The Innovation Lab: Let’s Talk Panels
By Jeremy Turner, President of RPX
As we talk about innovation in the solar industry, it’s important not to forget about the solar panels themselves and the advancements being made on a daily basis to improve efficiency and application. RPX, the innovation arm of ReNew Petra, is focused on bringing innovation to the renewable energy industry. We explore the technologies that can propel our industry forward to create a more sustainable future. Solar PV modules are no exception. It’s key to look at the different parts of the solar structure, like the panels, racking, and piles, to create new efficiencies when possible. Industry experts are currently exploring a few areas of research to improve panels, such as: bifacial panels and placement of panels.
Bifacial models seem like a no-brainer. As bifacial models have PV cells on both sides, energy can also be produced from both sides, increasing total energy generation. Plus, they are often more durable because both sides are UV resistant and conditioned for minimal potential-induced degradation. By upgrading to bifacial solar panels, efficiency can increase up to 20 percent. However, solar installations that use these modules must have a different mounting system equipped with thinner rails and vertical supports because they require as little shade as possible. Bifacial solar panels are typically mounted at a tilt to allow the bottom side to capture more sunlight from reflections and a setting or rising sun. They are best installed in locations that have high albedo, like white roofs, gravel or sand, which will reflect more light onto the bottom side of the installation.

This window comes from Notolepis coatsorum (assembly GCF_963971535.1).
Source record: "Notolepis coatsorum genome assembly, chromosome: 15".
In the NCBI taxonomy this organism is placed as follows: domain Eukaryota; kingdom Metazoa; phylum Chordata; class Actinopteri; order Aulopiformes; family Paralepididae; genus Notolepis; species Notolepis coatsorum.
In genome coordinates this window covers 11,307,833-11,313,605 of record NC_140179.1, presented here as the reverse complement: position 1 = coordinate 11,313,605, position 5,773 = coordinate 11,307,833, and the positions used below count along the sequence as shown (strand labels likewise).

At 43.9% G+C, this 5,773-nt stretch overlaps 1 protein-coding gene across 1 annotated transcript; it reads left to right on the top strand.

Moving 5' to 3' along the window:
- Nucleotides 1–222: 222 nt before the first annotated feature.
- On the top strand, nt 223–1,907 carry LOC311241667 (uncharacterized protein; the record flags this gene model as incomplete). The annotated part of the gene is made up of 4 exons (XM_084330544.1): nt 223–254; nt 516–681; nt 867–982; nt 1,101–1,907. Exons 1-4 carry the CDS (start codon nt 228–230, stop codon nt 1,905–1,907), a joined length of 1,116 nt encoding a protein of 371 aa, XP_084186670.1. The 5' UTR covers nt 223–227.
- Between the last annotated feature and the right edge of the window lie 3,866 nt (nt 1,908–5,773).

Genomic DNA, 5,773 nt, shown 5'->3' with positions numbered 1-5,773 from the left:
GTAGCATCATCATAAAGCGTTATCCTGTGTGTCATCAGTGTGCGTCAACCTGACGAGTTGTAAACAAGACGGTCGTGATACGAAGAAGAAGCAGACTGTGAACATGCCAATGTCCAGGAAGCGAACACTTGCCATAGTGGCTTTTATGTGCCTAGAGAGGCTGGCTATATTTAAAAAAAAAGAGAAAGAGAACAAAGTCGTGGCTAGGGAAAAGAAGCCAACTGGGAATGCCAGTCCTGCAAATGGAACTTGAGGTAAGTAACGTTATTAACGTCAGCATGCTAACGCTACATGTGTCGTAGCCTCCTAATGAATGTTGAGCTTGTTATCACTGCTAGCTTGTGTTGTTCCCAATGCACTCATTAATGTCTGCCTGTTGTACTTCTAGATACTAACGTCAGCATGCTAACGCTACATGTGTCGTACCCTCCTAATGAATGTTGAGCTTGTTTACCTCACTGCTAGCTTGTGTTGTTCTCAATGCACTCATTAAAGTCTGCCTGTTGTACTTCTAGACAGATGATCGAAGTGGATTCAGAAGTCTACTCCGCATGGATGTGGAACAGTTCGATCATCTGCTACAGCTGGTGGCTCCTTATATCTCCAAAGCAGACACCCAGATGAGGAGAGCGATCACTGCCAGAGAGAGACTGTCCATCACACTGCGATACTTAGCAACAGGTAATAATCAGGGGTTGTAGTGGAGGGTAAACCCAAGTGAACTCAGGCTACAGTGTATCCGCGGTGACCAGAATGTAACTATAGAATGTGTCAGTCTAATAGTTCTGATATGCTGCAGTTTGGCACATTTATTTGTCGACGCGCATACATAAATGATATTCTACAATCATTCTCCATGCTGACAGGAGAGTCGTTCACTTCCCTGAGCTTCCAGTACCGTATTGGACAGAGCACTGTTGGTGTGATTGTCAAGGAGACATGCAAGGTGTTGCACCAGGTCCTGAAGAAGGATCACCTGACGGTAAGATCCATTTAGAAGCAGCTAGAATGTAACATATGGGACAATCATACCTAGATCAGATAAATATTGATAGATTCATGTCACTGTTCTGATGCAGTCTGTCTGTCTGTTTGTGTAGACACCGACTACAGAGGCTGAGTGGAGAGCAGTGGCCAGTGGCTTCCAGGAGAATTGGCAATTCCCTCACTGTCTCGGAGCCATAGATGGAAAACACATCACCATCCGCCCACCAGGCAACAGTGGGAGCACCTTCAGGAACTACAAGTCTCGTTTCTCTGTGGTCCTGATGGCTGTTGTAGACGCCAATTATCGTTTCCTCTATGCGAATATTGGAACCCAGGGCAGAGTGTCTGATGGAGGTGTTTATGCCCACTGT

The solar market is starting to quickly adopt this technology in new developments. According to Wood Mackenzie, installed bifacial capacity has grown from only 97 MW in 2016 to more than 260 MW in 2018. Plus, by the end of 2019, they anticipate that number to be closer to 820 MW. Despite the recent reversal in the tariff exclusion for bifacial modules, the use of bifacial modules is expected to continue to increase over the next few years.
Not only are modules now double-sided, but they’re being installed in more interesting ways and places. Today, we see solar panels being incorporated into buildings as windows, roof tiles and building facades. Building-integrated photovoltaics (BIPV) are dual-purpose solar panels as they serve as both the outer layer of a structure and can generate energy. These can be used to create new, sustainable buildings, or can be used to retrofit older, unattractive buildings. We’ve seen the use of this technology in Tesla’s solar roofing tiles, which are used as the roof of residential homes in place of traditional roofing shingles. These new roofing tiles allow for home energy generation using a building material already needed for the home. While the new solar deployment techniques are few and far between at the moment, the adoption of these technologies will only continue to grow as panels become cheaper, more efficient, and more readily available.